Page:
Thursday, August 29, 2013

Let's Talk: Dairy & Chevre

     It's no secret- I'm a goat mamma. Those little blue eyes and nubby wet noses just melt my heart every time my feet take me past their fence. My love for these feisty characters isn't the only reason they make their home here, it's the milk, of course. For several years now we have had our very own little homestead dairy set up; a gift and blessing to every growing family who has one.
     Let's be clear and honest by saying keeping a home dairy up and going, even if it is just for you own family is a challenge; rewarding, but a challenge. Illness happens, accidents occur, a power outage, loss and life are all part of the every day run of things. Dairy work is a commitment much like being a parent is, after all, goats don't milk themselves.
     Our home dairy produces half a gallon of milk a day, and this is the low season for production. That fresh milk becomes yogurt, kefir, cheese, and even ice cream. It was a long learning process, but those delicious products are now a family staple; one I can't imaging being without. The easiest, most simple cheese we make is Chevre; creamy and rich with a hint of tang, we use it just like cream cheese.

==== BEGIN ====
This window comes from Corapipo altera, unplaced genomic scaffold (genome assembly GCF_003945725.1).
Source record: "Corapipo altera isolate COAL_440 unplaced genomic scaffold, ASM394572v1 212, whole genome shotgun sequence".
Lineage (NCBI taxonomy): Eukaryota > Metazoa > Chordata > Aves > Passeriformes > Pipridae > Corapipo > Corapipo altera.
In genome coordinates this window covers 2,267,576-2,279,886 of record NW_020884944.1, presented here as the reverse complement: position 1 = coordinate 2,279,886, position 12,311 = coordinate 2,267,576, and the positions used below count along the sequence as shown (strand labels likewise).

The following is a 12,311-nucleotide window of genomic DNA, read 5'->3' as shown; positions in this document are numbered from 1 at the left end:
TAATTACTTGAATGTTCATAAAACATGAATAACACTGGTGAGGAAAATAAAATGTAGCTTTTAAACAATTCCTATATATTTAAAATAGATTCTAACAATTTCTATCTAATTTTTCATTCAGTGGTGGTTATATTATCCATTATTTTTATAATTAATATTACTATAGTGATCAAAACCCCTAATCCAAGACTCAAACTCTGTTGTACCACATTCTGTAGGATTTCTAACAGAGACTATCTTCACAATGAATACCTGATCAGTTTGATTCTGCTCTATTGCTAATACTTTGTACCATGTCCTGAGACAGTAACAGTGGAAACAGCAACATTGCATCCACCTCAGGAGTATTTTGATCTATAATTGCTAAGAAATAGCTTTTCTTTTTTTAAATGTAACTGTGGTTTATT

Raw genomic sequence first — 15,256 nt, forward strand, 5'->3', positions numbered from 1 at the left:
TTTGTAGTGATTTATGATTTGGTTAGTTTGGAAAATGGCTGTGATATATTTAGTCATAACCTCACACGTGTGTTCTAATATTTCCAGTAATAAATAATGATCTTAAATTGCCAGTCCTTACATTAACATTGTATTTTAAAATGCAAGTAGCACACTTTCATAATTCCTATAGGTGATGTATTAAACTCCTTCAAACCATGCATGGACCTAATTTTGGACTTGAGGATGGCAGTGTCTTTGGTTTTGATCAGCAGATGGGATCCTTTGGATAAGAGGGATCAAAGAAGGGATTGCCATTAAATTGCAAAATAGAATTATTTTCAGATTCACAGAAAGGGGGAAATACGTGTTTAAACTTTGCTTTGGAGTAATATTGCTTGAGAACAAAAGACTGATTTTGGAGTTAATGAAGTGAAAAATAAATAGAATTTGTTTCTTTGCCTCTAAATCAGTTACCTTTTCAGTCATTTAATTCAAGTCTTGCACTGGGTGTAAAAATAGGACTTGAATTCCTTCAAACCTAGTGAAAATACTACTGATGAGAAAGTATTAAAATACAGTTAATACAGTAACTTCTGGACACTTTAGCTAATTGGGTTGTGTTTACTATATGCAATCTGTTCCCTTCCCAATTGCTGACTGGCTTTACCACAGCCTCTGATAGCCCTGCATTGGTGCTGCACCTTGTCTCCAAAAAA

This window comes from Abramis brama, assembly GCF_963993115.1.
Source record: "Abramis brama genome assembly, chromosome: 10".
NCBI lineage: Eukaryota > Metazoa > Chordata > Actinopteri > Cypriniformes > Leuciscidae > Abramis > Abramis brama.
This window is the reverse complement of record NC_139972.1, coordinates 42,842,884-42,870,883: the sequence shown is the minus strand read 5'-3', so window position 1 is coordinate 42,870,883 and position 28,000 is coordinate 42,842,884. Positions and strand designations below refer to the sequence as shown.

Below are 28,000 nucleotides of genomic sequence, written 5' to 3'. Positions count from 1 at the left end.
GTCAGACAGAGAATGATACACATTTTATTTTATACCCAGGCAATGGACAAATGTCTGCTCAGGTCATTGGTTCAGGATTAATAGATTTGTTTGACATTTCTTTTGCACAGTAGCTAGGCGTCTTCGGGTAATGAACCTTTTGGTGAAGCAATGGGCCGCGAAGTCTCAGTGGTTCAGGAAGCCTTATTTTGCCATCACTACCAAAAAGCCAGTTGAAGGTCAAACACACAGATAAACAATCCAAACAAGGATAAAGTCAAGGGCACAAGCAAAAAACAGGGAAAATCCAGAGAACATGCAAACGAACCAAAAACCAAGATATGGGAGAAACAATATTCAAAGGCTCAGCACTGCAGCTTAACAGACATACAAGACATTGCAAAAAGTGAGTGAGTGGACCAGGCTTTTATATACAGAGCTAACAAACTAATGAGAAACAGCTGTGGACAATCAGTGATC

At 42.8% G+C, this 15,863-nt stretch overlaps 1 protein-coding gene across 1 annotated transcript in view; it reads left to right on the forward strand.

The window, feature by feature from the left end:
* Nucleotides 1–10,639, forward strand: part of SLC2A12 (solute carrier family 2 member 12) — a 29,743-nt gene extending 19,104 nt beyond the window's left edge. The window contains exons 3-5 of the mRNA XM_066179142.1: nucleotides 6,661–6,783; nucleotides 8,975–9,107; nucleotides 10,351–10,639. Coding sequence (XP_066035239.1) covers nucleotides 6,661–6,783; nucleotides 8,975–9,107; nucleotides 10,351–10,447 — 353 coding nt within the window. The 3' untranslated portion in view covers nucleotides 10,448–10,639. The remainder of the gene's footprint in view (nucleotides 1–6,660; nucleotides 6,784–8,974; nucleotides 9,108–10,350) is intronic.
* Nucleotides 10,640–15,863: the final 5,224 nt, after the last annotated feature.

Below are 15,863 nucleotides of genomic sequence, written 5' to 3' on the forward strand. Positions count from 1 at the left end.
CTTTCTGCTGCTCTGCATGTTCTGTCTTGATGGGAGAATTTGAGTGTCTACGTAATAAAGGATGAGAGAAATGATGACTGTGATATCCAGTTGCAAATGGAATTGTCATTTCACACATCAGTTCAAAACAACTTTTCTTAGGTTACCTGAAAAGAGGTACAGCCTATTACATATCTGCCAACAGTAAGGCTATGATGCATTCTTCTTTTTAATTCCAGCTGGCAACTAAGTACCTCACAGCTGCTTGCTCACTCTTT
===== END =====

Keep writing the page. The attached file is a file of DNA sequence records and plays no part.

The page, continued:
1 packet Chevre direct set culture
1 gallon milk

# Bring milk to 86 degrees.
# Stir in Chevre culture, let rehydrate 2 minutes, then stir.
# Cover and let set for 12 hours..temp is ideal at 72 degrees.
**My kitchen is very warm..sometimes I set the pan in a sink of cool water to keep the culture from being too warm.
# Ladle curd gently into a butter muslin lined colander; hang and drain 6 to 12 your desired consistency. 
**Our Chevre is kept on the creamy side; easy to 6 hours for us.

NOTE: I order my starter cultures here. I realize that cultures can be purchased, activated, and maintained, but I have just not yet arrived at that place in my cheese making; it is a goal, just one I haven't attained.

   Admittedly..I love the flavor and versatility of this cheese and use it daily in my kitchen. The down side is their need for a purchased culture, however, that is something I am working on. For now, I buy in bulk, rotate the types of cheeses we make: culture based, rennet cheeses, and when all else fails..cheeses made with lemon or vinegar as a base. Now, excuse me while I go make a snack..all this talk of cheese gave me a craving!

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